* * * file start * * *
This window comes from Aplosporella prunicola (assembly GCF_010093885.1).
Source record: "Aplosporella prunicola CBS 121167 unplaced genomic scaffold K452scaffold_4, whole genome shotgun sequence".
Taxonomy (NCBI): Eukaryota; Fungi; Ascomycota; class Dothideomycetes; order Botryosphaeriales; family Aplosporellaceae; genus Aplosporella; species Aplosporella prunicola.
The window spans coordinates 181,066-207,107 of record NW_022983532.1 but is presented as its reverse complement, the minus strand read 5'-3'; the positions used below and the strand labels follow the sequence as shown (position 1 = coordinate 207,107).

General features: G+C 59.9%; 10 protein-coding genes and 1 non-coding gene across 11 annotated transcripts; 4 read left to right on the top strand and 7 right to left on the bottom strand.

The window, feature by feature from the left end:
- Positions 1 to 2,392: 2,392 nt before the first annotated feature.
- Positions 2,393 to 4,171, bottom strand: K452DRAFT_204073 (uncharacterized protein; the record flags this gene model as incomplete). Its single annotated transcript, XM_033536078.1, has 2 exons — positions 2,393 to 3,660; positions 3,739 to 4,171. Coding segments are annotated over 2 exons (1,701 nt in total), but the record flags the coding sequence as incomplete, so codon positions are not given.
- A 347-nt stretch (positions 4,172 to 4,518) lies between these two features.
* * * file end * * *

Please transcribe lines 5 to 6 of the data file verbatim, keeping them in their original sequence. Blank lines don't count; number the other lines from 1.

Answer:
General features: G+C 59.9%; 10 protein-coding genes and 1 non-coding gene across 11 annotated transcripts; 4 read left to right on the top strand and 7 right to left on the bottom strand.

The window, feature by feature from the left end: